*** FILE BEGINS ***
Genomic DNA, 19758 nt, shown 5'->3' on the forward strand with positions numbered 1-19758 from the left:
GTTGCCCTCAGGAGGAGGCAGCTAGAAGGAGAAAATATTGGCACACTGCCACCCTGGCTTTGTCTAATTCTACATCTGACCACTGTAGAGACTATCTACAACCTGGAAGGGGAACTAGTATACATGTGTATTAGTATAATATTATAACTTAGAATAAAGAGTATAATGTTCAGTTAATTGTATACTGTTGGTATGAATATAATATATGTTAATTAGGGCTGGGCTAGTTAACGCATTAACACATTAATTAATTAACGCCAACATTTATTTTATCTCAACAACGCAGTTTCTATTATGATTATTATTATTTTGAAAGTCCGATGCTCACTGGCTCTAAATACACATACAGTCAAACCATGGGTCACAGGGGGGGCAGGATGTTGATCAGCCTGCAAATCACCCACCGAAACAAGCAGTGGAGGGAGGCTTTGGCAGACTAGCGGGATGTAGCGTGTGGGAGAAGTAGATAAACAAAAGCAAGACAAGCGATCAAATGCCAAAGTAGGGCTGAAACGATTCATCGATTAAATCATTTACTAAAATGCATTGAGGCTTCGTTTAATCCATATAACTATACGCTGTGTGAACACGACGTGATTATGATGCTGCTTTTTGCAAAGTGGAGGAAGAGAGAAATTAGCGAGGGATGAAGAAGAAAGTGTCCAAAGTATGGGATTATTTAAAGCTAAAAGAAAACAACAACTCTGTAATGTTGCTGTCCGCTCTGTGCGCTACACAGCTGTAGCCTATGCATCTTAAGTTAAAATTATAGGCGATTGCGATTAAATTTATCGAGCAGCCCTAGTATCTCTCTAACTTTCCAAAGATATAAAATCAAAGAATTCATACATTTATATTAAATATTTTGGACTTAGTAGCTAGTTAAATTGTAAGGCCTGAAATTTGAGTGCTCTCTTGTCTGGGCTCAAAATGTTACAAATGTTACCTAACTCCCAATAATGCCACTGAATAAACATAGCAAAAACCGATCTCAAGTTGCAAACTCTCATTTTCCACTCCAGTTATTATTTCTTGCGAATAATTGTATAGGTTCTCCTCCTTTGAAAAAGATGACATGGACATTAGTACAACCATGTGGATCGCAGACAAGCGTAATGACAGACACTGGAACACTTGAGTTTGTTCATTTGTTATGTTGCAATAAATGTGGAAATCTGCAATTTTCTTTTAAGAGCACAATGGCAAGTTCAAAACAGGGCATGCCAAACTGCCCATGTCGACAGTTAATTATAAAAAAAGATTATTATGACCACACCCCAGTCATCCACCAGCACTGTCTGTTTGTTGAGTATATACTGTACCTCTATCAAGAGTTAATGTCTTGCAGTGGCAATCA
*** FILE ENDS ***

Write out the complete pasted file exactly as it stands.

Genomic DNA, 19758 nt, shown 5'->3' on the forward strand with positions numbered 1-19758 from the left:
GTTGCCCTCAGGAGGAGGCAGCTAGAAGGAGAAAATATTGGCACACTGCCACCCTGGCTTTGTCTAATTCTACATCTGACCACTGTAGAGACTATCTACAACCTGGAAGGGGAACTAGTATACATGTGTATTAGTATAATATTATAACTTAGAATAAAGAGTATAATGTTCAGTTAATTGTATACTGTTGGTATGAATATAATATATGTTAATTAGGGCTGGGCTAGTTAACGCATTAACACATTAATTAATTAACGCCAACATTTATTTTATCTCAACAACGCAGTTTCTATTATGATTATTATTATTTTGAAAGTCCGATGCTCACTGGCTCTAAATACACATACAGTCAAACCATGGGTCACAGGGGGGGCAGGATGTTGATCAGCCTGCAAATCACCCACCGAAACAAGCAGTGGAGGGAGGCTTTGGCAGACTAGCGGGATGTAGCGTGTGGGAGAAGTAGATAAACAAAAGCAAGACAAGCGATCAAATGCCAAAGTAGGGCTGAAACGATTCATCGATTAAATCATTTACTAAAATGCATTGAGGCTTCGTTTAATCCATATAACTATACGCTGTGTGAACACGACGTGATTATGATGCTGCTTTTTGCAAAGTGGAGGAAGAGAGAAATTAGCGAGGGATGAAGAAGAAAGTGTCCAAAGTATGGGATTATTTAAAGCTAAAAGAAAACAACAACTCTGTAATGTTGCTGTCCGCTCTGTGCGCTACACAGCTGTAGCCTATGCATCTTAAGTTAAAATTATAGGCGATTGCGATTAAATTTATCGAGCAGCCCTAGTATCTCTCTAACTTTCCAAAGATATAAAATCAAAGAATTCATACATTTATATTAAATATTTTGGACTTAGTAGCTAGTTAAATTGTAAGGCCTGAAATTTGAGTGCTCTCTTGTCTGGGCTCAAAATGTTACAAATGTTACCTAACTCCCAATAATGCCACTGAATAAACATAGCAAAAACCGATCTCAAGTTGCAAACTCTCATTTTCCACTCCAGTTATTATTTCTTGCGAATAATTGTATAGGTTCTCCTCCTTTGAAAAAGATGACATGGACATTAGTACAACCATGTGGATCGCAGACAAGCGTAATGACAGACACTGGAACACTTGAGTTTGTTCATTTGTTATGTTGCAATAAATGTGGAAATCTGCAATTTTCTTTTAAGAGCACAATGGCAAGTTCAAAACAGGGCATGCCAAACTGCCCATGTCGACAGTTAATTATAAAAAAAGATTATTATGACCACACCCCAGTCATCCACCAGCACTGTCTGTTTGTTGAGTATATACTGTACCTCTATCAAGAGTTAATGTCTTGCAGTGGCAATCA